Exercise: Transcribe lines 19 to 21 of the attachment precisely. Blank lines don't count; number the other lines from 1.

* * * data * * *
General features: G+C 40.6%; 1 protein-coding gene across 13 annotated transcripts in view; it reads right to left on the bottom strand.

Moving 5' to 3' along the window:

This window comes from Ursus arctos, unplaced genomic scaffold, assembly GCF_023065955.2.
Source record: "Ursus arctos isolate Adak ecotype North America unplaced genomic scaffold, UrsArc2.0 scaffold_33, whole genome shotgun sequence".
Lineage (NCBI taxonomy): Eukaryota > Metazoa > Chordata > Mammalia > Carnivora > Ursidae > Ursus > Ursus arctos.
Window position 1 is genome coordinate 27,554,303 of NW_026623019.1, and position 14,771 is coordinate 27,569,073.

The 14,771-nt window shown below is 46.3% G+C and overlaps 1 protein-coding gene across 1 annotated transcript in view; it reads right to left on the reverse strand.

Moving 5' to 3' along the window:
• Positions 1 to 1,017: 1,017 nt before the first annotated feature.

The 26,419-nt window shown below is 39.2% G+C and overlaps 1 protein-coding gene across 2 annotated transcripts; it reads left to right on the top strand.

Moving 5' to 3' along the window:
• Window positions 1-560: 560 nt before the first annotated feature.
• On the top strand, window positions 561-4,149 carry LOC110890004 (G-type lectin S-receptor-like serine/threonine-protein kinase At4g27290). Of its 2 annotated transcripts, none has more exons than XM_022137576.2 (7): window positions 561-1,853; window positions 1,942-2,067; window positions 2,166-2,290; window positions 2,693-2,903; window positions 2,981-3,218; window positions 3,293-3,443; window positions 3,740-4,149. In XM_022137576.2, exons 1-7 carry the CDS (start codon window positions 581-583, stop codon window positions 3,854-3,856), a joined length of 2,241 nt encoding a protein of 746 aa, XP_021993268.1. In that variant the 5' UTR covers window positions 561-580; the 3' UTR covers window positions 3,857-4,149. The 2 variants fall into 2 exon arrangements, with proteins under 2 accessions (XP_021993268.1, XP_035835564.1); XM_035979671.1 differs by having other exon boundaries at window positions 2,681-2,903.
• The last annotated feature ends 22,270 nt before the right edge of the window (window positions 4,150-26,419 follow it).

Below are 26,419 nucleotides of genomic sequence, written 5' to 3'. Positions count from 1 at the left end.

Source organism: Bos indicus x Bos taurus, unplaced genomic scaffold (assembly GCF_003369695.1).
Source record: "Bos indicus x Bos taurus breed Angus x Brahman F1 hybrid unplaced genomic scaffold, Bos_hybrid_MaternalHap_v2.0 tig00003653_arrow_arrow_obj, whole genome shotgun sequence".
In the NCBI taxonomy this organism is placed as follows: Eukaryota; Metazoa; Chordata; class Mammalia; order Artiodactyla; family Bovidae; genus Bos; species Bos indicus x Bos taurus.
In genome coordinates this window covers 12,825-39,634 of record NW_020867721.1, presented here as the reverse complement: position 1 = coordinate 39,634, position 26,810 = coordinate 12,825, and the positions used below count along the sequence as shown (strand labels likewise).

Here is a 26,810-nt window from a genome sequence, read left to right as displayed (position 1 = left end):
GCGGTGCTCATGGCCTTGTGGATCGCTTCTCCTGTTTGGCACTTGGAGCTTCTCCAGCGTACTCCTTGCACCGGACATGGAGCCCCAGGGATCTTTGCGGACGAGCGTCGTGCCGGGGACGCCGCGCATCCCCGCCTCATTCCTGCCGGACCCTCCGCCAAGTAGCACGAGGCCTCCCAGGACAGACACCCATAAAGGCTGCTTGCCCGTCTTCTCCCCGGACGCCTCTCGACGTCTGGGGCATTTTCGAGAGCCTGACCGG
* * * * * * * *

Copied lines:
In genome coordinates this window covers 12,825-39,634 of record NW_020867721.1, presented here as the reverse complement: position 1 = coordinate 39,634, position 26,810 = coordinate 12,825, and the positions used below count along the sequence as shown (strand labels likewise).

Here is a 26,810-nt window from a genome sequence, read left to right as displayed (position 1 = left end):
GCGGTGCTCATGGCCTTGTGGATCGCTTCTCCTGTTTGGCACTTGGAGCTTCTCCAGCGTACTCCTTGCACCGGACATGGAGCCCCAGGGATCTTTGCGGACGAGCGTCGTGCCGGGGACGCCGCGCATCCCCGCCTCATTCCTGCCGGACCCTCCGCCAAGTAGCACGAGGCCTCCCAGGACAGACACCCATAAAGGCTGCTTGCCCGTCTTCTCCCCGGACGCCTCTCGACGTCTGGGGCATTTTCGAGAGCCTGACCGG